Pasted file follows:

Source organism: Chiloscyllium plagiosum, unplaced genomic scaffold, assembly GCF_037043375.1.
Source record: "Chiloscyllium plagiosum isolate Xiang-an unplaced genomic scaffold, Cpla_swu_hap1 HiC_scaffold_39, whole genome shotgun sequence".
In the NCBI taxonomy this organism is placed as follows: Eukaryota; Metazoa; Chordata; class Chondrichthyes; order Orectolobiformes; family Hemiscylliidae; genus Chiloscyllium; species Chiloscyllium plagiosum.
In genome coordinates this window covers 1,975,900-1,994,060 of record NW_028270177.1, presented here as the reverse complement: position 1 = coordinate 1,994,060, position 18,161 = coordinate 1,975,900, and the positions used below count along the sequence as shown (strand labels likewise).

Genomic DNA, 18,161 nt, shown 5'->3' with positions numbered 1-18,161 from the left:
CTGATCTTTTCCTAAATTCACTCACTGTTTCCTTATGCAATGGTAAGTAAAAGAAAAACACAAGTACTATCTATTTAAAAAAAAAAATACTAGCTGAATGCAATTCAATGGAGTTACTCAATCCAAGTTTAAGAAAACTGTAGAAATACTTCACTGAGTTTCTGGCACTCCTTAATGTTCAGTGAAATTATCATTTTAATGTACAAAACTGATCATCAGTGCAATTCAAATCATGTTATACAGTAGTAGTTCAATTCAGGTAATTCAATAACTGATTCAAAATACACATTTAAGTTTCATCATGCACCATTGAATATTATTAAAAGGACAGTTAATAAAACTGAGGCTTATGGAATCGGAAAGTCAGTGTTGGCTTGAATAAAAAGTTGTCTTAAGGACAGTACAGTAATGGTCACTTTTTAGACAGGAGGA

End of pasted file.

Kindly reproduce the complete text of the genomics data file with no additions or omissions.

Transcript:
Source organism: Chiloscyllium plagiosum, unplaced genomic scaffold, assembly GCF_037043375.1.
Source record: "Chiloscyllium plagiosum isolate Xiang-an unplaced genomic scaffold, Cpla_swu_hap1 HiC_scaffold_39, whole genome shotgun sequence".
In the NCBI taxonomy this organism is placed as follows: Eukaryota; Metazoa; Chordata; class Chondrichthyes; order Orectolobiformes; family Hemiscylliidae; genus Chiloscyllium; species Chiloscyllium plagiosum.
In genome coordinates this window covers 1,975,900-1,994,060 of record NW_028270177.1, presented here as the reverse complement: position 1 = coordinate 1,994,060, position 18,161 = coordinate 1,975,900, and the positions used below count along the sequence as shown (strand labels likewise).

Genomic DNA, 18,161 nt, shown 5'->3' with positions numbered 1-18,161 from the left:
CTGATCTTTTCCTAAATTCACTCACTGTTTCCTTATGCAATGGTAAGTAAAAGAAAAACACAAGTACTATCTATTTAAAAAAAAAAATACTAGCTGAATGCAATTCAATGGAGTTACTCAATCCAAGTTTAAGAAAACTGTAGAAATACTTCACTGAGTTTCTGGCACTCCTTAATGTTCAGTGAAATTATCATTTTAATGTACAAAACTGATCATCAGTGCAATTCAAATCATGTTATACAGTAGTAGTTCAATTCAGGTAATTCAATAACTGATTCAAAATACACATTTAAGTTTCATCATGCACCATTGAATATTATTAAAAGGACAGTTAATAAAACTGAGGCTTATGGAATCGGAAAGTCAGTGTTGGCTTGAATAAAAAGTTGTCTTAAGGACAGTACAGTAATGGTCACTTTTTAGACAGGAGGA